Wow, that’s quite a name for a great, unique lens, and that name should make sense by the time you finish reading this.

This photograph is a single shot of a 0.5 mm pencil lead at 4X magnification (4:1 reproduction ratio) made with that lens on a Nikon D850. I made it in my studio lab without using flash. The lens aperture ring was at f/11. I set the ISO at 160 and the shutter speed at 2.5 seconds. It is a full-frame image. In other words, it has not been cropped. (Click on any image to enlarge, then click back arrow to return to this post.)

0.5 mm pencil lead. Made with Laowa 25 mm Ultra Macro lens on Nikon D850.

By definition, a macro lens captures an image at 1:1 or 1X or life size, which all mean the same thing: the subject will be the same size on your sensor as it is in real life. Since a full frame sensor (FX in Nikon world) is a 1″ x 1.5″ rectangle, the subject, or piece of the subject you’re showing, would have to be no more than 1.5″ wide or 1″ high.

Most macro lenses have a reproduction ratio of either 1:1 (life size) or 1:2 (half life size). These may also be referred to as a 1X or 1/2X magnification, respectively.

My 60 mm and 105 mm Nikon macro lenses (“Micro-NIKKOR” in Nikon-speak) both have a 1:1 reproduction ratio. My usual lenses are ZEISS Milvus 50 mm and 100 mm macro lenses (ZEISS calls them Makro-Planar) have maximum reproduction ratios of only 1:2, or half life size. While either 1:1 or 1:2 is just fine for much of the photography I do, I often need greater magnification for certain details—especially for tire or other product analysis photos.

If you have a camera with a high resolution sensor, you could crop the image to just the area you want to show. But by cropping, you will be throwing away pixels and restricting the size of the image you can print or project as a trial exhibit. That negates the benefit of a high resolution camera. It’s much better to capture the image full frame without cropping so you keep all the resolution your camera can deliver.

After trying all kinds of lenses and attachments, I found the Laowa 25 mm f/2.8 2.5-5X Ultra Macro lens works incredibly well. And it’s inexpensive at only $399 ( or at B&H Photo Video ( This lens is available in Nikon F, Canon EF, Pentax K, and Sony FE mounts. Adapters will allow it to be used on most other DSLR and mirrorless cameras.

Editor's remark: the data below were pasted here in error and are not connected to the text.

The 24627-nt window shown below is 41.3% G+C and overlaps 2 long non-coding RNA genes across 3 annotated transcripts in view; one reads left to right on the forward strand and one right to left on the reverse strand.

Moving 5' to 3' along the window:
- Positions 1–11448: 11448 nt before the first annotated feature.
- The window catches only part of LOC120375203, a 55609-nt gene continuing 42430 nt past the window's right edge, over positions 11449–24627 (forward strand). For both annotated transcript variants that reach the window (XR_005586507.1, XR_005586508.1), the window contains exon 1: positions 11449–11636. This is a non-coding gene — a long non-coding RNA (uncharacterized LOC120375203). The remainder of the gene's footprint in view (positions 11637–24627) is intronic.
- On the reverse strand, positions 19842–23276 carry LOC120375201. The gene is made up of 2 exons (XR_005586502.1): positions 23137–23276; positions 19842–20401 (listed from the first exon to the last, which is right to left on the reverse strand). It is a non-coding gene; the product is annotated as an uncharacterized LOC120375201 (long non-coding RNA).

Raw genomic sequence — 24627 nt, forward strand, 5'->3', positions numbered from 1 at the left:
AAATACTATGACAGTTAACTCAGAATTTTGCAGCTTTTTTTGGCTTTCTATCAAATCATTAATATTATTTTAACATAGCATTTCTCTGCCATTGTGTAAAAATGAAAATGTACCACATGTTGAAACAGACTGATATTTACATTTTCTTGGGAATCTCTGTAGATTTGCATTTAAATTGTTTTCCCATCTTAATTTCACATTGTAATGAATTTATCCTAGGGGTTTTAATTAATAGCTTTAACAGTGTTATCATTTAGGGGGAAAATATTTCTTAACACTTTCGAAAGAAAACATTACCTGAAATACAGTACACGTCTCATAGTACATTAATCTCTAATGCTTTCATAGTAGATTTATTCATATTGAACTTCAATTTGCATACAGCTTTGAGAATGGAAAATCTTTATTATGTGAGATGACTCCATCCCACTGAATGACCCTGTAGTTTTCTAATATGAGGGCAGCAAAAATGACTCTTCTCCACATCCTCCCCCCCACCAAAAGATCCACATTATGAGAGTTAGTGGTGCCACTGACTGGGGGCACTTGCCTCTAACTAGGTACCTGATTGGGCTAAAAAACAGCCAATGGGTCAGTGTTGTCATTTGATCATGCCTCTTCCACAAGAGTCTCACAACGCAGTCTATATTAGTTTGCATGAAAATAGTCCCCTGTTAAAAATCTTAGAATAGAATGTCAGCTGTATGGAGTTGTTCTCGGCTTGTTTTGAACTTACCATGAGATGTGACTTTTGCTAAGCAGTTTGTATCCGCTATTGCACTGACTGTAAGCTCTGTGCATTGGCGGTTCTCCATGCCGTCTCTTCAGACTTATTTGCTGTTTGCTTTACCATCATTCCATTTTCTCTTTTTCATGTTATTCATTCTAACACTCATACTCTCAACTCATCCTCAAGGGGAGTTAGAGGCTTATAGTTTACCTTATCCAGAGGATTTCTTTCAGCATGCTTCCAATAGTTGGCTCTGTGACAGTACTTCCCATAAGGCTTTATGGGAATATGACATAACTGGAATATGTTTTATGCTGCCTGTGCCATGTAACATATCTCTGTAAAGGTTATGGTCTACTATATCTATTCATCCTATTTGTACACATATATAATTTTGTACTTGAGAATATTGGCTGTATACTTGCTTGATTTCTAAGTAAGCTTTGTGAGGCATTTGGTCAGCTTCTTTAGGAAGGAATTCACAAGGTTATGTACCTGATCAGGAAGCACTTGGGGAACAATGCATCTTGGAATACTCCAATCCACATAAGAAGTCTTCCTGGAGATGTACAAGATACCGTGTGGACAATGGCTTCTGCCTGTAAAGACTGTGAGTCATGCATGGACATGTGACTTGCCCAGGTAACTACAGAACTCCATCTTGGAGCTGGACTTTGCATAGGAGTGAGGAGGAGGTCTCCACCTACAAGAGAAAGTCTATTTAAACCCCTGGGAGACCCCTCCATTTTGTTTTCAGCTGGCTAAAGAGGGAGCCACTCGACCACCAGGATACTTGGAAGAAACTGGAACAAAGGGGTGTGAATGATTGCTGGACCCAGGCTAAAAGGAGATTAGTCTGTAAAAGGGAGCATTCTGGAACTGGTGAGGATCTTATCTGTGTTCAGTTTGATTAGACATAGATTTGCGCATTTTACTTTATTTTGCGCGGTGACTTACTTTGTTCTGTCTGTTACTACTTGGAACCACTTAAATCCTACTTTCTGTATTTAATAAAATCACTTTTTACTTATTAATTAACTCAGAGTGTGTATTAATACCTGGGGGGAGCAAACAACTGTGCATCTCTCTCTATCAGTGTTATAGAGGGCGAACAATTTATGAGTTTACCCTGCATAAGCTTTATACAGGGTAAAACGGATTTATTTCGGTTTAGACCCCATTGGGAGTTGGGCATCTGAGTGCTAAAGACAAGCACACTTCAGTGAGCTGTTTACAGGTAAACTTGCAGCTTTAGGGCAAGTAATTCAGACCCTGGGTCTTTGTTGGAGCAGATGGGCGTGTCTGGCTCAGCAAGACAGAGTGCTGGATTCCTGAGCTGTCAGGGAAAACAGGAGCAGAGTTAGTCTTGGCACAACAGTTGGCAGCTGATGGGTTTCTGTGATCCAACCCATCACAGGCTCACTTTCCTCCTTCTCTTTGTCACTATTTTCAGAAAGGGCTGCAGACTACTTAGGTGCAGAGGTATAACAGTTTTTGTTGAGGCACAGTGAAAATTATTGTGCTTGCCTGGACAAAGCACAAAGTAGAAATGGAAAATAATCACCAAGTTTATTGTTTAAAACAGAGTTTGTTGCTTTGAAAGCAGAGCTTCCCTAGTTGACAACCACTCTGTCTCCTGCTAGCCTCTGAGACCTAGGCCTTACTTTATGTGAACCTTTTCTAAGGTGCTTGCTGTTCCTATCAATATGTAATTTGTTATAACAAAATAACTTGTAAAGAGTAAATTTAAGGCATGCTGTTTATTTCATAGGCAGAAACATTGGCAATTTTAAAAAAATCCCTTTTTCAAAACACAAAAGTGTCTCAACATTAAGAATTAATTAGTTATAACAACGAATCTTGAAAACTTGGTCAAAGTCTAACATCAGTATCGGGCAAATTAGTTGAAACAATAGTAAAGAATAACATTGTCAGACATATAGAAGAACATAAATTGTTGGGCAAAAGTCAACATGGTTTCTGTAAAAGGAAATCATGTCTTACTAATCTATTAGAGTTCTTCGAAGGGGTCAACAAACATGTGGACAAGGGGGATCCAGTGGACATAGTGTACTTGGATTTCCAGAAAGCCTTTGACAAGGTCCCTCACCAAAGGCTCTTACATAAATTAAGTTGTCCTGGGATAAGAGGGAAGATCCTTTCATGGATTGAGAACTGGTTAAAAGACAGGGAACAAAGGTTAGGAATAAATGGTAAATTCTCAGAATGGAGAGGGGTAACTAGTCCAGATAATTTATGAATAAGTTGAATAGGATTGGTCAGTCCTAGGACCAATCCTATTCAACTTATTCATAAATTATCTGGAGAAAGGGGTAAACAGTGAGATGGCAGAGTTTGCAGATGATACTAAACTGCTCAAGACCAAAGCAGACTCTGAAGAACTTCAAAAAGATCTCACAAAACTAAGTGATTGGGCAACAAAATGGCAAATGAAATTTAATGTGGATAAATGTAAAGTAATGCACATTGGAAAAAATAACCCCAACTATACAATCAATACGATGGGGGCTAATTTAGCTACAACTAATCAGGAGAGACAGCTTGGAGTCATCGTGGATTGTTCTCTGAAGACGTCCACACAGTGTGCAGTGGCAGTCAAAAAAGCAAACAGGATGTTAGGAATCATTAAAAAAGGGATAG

Laowa 25 mm f-2.8 2.5 to 5x Ultra Macro on Nikon D850. Made with ZEISS Milvus 50 mm macro lens on Nikon D850.

Now, this is not a lens that you just pop on your camera and start taking incredible macro photos with. It’s a fully manual lens that does not communicate with your camera. It also doesn’t have a focus ring. So auto exposure and autofocusing are out.

Here are some considerations to keep in mind when using this lens:

-1- You need lots of light or very long shutter speeds for any kind of macro work. And the greater the magnification, the more light you need. This can be tricky with the small working distances involved.

-2- Raising your ISO won’t often be a great option because any additional noise will destroy the fine details you’re trying to capture.

-3- With high magnification, both your subject and your camera need to be perfectly still. That often means clamping down your subject and definitely means using a good, sturdy tripod for your camera.

-4- There is no focusing ring on the Laowa lens. You focus by moving the lens closer to or further away from your subject. Handholding is completely out of the question. Even with a good tripod, it can be quite tedious. You’ll really benefit from a macro focusing rail. It works best with Live View zoomed in to 100%. You’ll also want to illuminate your subject with a flashlight while you focus.

-5- You set the aperture on the lens, then adjust the ISO and shutter speed to match your lighting. You’ll need some experimentation and practice to get your exposure correct. This will become easier with experience.

-6- While stopping down your aperture increases depth of field (DOF), it also increases diffraction, which destroys the fine details you are trying to capture. The greater the magnification, the less DOF you have at any given aperture. If you can’t get adequate DOF at a given magnification, you should consider focus stacking a series of photographs. That involves taking multiple images with varying focus points, then blending them in Photoshop, Helicon Focus, or Zerene Stacker. More on focus stacking in a later blog post.

-7- To ensure the greatest DOF in a single image, or just a few images, it is best to photograph with your camera as perpendicular to your subject as possible. The greater the angle your camera is to your subject, the shallower the DOF will appear. To keep an offset subject all in focus would require multiple shots stacked in post-processing.

Why are Full Frame DSLRs called 35mm Equivalents?

Digital single-lens reflex (DSLR) cameras have either full-frame or cropped sensors. A full-frame DSLR sensor (called FX by Nikon) yields an image size approximately 24 mm x 36 mm, just like 35mm SLR film cameras did. Crop sensor cameras are usually 1.5x (DX for Nikon) or 1.6x (APS-C for Canon), but can be 1.2x or 1.3x.

If the full-frame image size is 24 mm x 36 mm, why is it called 35mm? It’s obviously not the length of either side. The diagonal is 43.3 mm, so it’s not that either. (Click on image to enlarge, then click back arrow to return.)

35mm film width. (Made with ZEISS 50mm f/2 macro lens on Nikon D850.)
As the photograph shows, it turns out that 35 mm refers to the width of the film strip, including the sprocket holes.

While the “35 mm” designation has no direct relevance to the digital sensor size, it is still useful when referring to the focal length of lens. The diagonal, horizontal, and vertical angles of view of a given lens are the same with a full-frame digital sensor as they are on a 35 mm film camera. For example, the ZEISS Milvus 50 mm f/2 macro lens has a horizontal angle of view of 38 degrees on a full-frame digital sensor just as it does on a 35 mm film camera. The cropped sensor equivalent values will be the subject of another post.